Synopsis: Based on true events, a teenager’s home-life is challenged when memories of past sexual abuse come into focus. Moving from flashbacks to the present day, McCrorey Rd. follows a teenager (Gloria Cole) navigating through harrowing recollections, pushing away her only friend (Nikko Austen Smith), and struggling to detach herself from her mother, Kate (Jaime King), who unintentionally grows absent in her search for companionship outside of their trailer home. Moreover, Kate’s latest boyfriend Frank (Kick Gurry) serves as a reminder of past abusers, complicating Gloria’s emotional and mental health.
Jaime King (Kate)
Kick Gurry (Frank)
Nikko Austen Smith (Lucy)
Bianca Berry Tarantino (Young Gloria)
Tommy Bertelsen (Past Boyfriend)
In 2018, Gloria Cole read me a story she had written in her notebook. It was around 2 or 3 powerful pages of radical honesty. It was raw as hell. Poetic and powerful. Terribly sad, but very important. I wiped my tears and asked if she was going write more – turn the short story into a novel or something. She told me she wanted to make a film about it but didn’t know how to write a screenplay. I asked her if I could take a stab. She said yes. After a rough draft, we both saw the potential, but the script wasn’t right yet. For the next couple months, we worked tirelessly perfecting the screenplay, which was difficult at times because of the subject matter. We were, after all, telling Gloria’s personal story of childhood sexual abuse. Not everyday was easy, but I was certainly and continuously inspired. Before production, I read Trauma And Recovery: The Aftermath of Violence by Judith Herman, M.D. There’s a passage I can’t forget. Herman writes, “Most survivors seek the resolution of their traumatic experience within the confines of their personal lives. But a significant minority, as a result of the trauma, feel called upon to engage in a wider world. These survivors recognize a political or religious dimension in their misfortune and discover that they can transform the meaning of their personal tragedy by making it the basis for social action. While there is no way to compensate for an atrocity, there is a way to transcend it, by making it a gift to others.” Gloria is one of these significant minorities. She gave me and the entire cast and crew a gift by being brave enough to tell her story. Such atrocities should never happen to anyone, so thank you, Gloria, for transcending it with such honesty and strength and making those with similar pasts less lonely.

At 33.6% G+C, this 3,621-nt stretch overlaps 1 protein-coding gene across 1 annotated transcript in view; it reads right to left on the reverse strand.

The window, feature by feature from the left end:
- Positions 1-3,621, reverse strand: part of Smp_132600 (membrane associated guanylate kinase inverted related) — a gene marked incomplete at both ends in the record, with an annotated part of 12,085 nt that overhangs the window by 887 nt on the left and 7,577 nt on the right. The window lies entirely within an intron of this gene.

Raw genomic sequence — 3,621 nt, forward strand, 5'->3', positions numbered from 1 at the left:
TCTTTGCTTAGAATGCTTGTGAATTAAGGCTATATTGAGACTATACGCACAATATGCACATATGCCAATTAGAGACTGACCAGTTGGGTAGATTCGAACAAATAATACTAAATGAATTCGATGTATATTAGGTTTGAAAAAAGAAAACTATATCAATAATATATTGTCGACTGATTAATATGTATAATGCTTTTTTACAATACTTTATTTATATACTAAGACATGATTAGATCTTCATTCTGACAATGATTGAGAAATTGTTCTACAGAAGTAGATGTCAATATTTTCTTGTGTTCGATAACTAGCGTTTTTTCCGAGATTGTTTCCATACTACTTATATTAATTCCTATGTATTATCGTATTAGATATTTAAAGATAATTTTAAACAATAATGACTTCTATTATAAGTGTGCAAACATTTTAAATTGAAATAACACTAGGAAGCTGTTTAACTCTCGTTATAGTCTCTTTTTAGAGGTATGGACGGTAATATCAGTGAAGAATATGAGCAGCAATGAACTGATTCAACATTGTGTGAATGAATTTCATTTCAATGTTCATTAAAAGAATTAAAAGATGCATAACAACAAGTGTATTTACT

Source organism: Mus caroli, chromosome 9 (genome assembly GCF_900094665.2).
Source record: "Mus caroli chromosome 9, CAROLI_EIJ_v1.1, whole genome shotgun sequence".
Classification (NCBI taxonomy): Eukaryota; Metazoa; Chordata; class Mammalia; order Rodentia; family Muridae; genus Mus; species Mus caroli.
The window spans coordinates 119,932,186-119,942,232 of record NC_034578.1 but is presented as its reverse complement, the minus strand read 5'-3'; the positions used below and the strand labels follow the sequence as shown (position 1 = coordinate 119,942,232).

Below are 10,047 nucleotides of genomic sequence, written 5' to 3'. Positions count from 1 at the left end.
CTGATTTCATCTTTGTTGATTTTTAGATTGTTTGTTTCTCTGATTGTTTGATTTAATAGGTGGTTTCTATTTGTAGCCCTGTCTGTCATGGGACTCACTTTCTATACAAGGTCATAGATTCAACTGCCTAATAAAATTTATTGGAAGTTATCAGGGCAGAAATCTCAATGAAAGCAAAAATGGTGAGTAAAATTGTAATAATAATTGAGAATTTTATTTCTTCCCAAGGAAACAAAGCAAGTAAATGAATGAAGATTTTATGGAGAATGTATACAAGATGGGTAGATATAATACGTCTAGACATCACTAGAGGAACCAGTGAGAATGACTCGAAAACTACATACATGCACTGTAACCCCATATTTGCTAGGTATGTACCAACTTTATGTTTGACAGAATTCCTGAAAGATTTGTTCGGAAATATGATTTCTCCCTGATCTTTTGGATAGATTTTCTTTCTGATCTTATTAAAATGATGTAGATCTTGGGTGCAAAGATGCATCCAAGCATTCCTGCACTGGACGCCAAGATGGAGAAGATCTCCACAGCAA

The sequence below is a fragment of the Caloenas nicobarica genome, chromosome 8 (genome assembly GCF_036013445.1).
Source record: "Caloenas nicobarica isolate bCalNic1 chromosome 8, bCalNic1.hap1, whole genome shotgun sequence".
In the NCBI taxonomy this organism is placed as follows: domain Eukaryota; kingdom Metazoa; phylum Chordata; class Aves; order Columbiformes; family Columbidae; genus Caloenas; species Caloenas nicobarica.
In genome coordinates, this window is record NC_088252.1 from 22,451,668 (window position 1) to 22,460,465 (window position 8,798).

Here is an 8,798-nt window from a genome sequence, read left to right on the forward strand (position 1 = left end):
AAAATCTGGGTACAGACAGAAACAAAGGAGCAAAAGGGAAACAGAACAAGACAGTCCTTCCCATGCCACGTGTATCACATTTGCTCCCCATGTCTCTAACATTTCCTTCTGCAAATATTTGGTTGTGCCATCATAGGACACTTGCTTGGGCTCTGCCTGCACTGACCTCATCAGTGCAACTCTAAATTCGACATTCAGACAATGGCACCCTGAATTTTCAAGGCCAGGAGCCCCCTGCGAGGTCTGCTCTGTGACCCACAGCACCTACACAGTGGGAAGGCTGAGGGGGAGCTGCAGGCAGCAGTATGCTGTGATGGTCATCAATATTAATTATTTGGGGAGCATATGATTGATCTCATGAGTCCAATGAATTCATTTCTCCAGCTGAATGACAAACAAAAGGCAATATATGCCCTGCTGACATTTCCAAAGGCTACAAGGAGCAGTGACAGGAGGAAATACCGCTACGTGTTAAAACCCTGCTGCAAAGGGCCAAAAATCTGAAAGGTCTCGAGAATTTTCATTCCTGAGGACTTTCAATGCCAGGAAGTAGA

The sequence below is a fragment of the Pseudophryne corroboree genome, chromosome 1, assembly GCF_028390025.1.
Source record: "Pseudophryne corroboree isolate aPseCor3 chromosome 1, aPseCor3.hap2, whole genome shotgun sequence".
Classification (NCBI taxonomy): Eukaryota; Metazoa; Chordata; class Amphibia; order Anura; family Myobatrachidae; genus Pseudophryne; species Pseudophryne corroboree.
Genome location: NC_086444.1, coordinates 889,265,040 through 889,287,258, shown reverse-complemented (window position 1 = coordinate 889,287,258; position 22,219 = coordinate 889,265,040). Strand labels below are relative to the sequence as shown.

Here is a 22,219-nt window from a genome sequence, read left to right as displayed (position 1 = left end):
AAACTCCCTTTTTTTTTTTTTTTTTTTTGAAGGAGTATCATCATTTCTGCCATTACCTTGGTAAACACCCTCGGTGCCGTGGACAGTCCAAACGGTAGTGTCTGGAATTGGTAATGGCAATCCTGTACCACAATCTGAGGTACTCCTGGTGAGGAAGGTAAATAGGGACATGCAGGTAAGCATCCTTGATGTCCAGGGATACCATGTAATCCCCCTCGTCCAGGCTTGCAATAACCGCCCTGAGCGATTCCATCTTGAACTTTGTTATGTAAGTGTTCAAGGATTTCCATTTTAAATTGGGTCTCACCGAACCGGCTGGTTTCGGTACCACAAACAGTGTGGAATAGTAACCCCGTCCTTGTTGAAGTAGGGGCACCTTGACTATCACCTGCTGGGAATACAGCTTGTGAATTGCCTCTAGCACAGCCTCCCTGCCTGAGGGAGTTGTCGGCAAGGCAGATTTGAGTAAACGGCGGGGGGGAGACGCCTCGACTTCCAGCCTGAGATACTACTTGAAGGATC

Shane Coffey has been taking pictures and making films since he was a little kid in Houston, using whatever cameras he could get his hands on. His need to tell stories took over early, so the stage became his second home. He performed in dozens of plays before moving to Los Angeles, where he worked, studied, and graduated with a BFA in Acting from the University of Southern California. While there, he also directed a number of plays including Lanford Wilson’s Burn This and Dale Wasserman’s adaptation of Ken Kesey’s One Flew Over The Cuckoo’s Nest. He co-founded the theatre company The Casitas Group, acting in and producing notable works such as Sam Shepard’s True West and an exclusive engagement of Martin McDonagh’s The Pillowman. During all of this, he was making short films. He was also watching an insane amount of movies. Soon after graduating, he started booking film and television roles. Over the past decade, Shane has been in over 30 projects, giving him a thorough education of filmmaking both in front of and behind the camera.